Thursday, January 06, 2011

Things To Avoid: Guardsman Furniture Insurance

We bought a bunch of furniture from Domain 3 years ago.  Though I normally avoid extended warranties and insurance - especially for stuff like this - one of the pieces was a light-colored upholstered sofa.  We didn't want to have some type of protective chemical applied to any of the furniture so we were going to decline the protection plan.  But the beauty of the Guardsman plan, or so we thought, was that it insured the furniture for 5 years against accidental breakage and even damage inflicted by youngers without applying any products to the furniture.  It's just a financial protection plan.  We paid $99 to insure the 4 pieces of furniture we bought.

We had a feeling the kids might mar the sofa in some way - and they did.  A red marker stain now stretches about 4 feet across the sofa.  It took a few days to track down the policy information and figure out the procedure for filing a claim with Guardsman.

I called them to report the damage about a week or two after it occurred.  While I was going through the hassle, I thought I'd get them to repair the back of an upholstered leather chair that was coming loose.  When I called they took down all my information and then E-mailed me claim forms.

One of the requirements spelled out on the claim forms was to submit a copy of the sales receipt showing we purchased the Guardsman protection.  I was hoping they'd have our information on file already but no such luck.  If we couldn't produce the sales receipt we'd be denied coverage.

Fortunately after much searching I was able to track down the sales receipt.  I filled out the forms, faxed them in, and waited.  A couple weeks later they left a message saying they needed some additional information.  I called back and they told me they were denying the claim because I took too long after the damage occurred before filing the claim.  They said their policy is that claims need to be filed within 5 days of when the damage occurs.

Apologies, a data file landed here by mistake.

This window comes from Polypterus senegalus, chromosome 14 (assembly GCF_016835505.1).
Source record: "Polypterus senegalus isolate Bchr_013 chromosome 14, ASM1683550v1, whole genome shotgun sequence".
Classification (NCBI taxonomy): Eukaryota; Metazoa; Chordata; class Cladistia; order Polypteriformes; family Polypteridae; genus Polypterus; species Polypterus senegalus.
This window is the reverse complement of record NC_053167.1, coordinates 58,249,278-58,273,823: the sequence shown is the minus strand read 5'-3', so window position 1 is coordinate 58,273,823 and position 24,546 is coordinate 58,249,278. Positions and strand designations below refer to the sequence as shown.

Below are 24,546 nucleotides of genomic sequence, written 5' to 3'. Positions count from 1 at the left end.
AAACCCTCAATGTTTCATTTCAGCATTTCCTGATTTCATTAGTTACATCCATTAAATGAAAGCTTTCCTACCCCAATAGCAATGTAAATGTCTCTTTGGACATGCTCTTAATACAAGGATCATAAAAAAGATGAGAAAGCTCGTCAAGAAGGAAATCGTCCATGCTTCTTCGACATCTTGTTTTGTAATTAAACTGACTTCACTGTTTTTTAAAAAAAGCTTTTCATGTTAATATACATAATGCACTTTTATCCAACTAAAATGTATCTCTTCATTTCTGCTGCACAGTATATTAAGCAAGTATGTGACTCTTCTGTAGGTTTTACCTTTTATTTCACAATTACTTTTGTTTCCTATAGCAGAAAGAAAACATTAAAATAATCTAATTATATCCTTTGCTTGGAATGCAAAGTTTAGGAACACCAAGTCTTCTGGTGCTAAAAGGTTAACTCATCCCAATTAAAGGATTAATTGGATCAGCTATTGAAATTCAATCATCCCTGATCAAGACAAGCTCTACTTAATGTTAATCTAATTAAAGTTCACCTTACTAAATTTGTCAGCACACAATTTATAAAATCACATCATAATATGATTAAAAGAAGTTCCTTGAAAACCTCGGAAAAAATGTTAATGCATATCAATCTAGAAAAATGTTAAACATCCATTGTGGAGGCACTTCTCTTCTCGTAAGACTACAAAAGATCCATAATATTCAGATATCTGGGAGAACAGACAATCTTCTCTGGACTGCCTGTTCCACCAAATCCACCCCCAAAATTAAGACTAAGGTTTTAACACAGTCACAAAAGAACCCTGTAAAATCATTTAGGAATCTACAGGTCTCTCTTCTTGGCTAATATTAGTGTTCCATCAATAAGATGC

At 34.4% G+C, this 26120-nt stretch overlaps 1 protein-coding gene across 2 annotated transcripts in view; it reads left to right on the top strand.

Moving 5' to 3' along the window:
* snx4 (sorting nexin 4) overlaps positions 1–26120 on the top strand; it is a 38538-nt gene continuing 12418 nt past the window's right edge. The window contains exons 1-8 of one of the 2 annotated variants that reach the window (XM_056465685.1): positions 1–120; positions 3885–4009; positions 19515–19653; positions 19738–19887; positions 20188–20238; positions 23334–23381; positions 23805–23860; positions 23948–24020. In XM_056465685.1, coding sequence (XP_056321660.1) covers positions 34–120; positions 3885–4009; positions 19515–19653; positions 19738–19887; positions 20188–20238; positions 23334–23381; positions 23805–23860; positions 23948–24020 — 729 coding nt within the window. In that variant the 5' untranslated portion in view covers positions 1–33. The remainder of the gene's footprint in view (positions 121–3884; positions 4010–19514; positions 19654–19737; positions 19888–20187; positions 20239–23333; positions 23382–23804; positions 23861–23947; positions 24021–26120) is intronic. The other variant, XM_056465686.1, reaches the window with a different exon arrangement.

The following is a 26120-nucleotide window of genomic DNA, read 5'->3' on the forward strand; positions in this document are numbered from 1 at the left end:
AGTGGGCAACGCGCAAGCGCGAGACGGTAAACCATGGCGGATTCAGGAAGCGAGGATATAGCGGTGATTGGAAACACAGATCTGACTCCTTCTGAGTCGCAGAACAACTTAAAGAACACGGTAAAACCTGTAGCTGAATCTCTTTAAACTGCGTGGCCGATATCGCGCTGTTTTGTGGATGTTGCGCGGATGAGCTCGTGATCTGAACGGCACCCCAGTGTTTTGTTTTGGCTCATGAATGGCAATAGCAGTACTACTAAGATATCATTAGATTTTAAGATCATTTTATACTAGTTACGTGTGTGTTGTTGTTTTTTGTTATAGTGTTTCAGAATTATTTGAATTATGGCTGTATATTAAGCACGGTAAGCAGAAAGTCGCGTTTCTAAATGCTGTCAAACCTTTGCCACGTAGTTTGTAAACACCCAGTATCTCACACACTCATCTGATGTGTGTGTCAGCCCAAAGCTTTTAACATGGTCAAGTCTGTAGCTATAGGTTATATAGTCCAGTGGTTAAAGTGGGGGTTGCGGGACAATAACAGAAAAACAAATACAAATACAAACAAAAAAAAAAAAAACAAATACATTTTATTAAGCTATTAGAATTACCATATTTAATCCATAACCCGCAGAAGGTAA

When I filled out the forms they asked when the damage occurred.  I arbitrarily said December 1st, not realizing it would be the information they'd use as justification for denying my claim.  The thing is - the loose back on the upholstered chair was a gradually occurring condition that didn't have a definitive date.  I told the claim agent I thought it was a ridiculously tight time frame to report a claim.  She said it was important to have a tight time frame because they didn't want stains to set before they sent a repair technician out to the house.  If that's true - why does it take 3 weeks to go through a claims process?  And what sense does that make in the context of damaged furniture having nothing to do with stain removal?

I think it's just one of many ways they deny claims based on technicalities.

The only thing that annoys me more than the aggressive sale of extended warranties and insurance plans is when the companies behind them make it difficult to file a claim then deny claims for minor technicalities.

I spoke to two agents, the second being Kristen, employee ID number 7001.  She seemed entirely too comfortable rejecting a claim outright for such a minor technicality, as if she did it all day.  I've filed a complaint with the Massachusetts Consumer Affairs Division of Insurance, and I wrote this blog.

With that, Guardsman, you're dead to me.  It's not the end of the world that our stupid furniture has some damage, but we paid you money to insure it and you failed to live up to your end of the bargain.  You know your operation is a sham.  I hope you go out of business soon.

Saturday, January 01, 2011

If you're not Dutch, you're not much